As CO2 levels rise in seawater, they make the chemical formation of calcium carbonate very difficult, affecting everything from tiny Antarctic pteropods to massive boulder corals on the Great Barrier Reef.
The waste CO2 being pumped out by human civilisation isn’t only responsible for causing climate change as it builds up in the atmosphere. In the centuries since the Industrial Revolution, it has also been quietly dissolving into Earth’s oceans, and very gradually increasing their levels of acidity.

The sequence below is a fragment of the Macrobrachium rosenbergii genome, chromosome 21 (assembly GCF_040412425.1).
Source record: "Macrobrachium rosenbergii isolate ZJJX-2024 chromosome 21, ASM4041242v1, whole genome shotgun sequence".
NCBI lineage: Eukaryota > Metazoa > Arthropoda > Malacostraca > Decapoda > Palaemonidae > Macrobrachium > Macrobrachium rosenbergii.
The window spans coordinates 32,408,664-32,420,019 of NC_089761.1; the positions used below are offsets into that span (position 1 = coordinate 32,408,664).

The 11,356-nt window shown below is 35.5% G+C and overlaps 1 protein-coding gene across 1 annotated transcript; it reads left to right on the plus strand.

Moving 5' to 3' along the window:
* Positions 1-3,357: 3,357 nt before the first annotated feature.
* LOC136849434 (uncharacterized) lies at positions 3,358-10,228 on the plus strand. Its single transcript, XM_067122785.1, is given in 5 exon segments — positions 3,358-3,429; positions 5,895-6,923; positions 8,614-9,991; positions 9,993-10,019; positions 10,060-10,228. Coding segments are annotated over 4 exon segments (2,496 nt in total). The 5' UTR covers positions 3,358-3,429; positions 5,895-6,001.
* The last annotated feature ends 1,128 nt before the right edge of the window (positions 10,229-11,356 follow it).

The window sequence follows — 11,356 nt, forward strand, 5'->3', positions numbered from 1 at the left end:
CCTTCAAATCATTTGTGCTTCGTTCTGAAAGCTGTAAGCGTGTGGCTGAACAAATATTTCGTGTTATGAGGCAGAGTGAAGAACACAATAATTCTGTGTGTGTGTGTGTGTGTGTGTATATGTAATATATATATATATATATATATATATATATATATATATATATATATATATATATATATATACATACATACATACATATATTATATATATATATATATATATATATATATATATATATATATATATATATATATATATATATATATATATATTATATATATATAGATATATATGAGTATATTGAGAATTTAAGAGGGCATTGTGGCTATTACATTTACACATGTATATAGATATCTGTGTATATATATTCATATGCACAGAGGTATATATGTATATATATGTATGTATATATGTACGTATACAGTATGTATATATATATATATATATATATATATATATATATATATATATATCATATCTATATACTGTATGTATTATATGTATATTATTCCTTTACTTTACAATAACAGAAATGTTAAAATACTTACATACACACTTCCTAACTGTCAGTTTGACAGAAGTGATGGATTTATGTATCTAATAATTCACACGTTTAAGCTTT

In this way, the oceans have helped mitigate the effects of greenhouse gases, absorbing about 25% of the excess CO2 produced in the past two centuries. But this buffering effect comes at a price.
“By absorbing around a quarter of the total human production of CO2, the ocean has substantively slowed climate change. But it also has less desirable consequences, since the dissolved CO2 affects seawater chemistry, with a succession of potentially adverse impacts,” notes a 2014 United Nations report.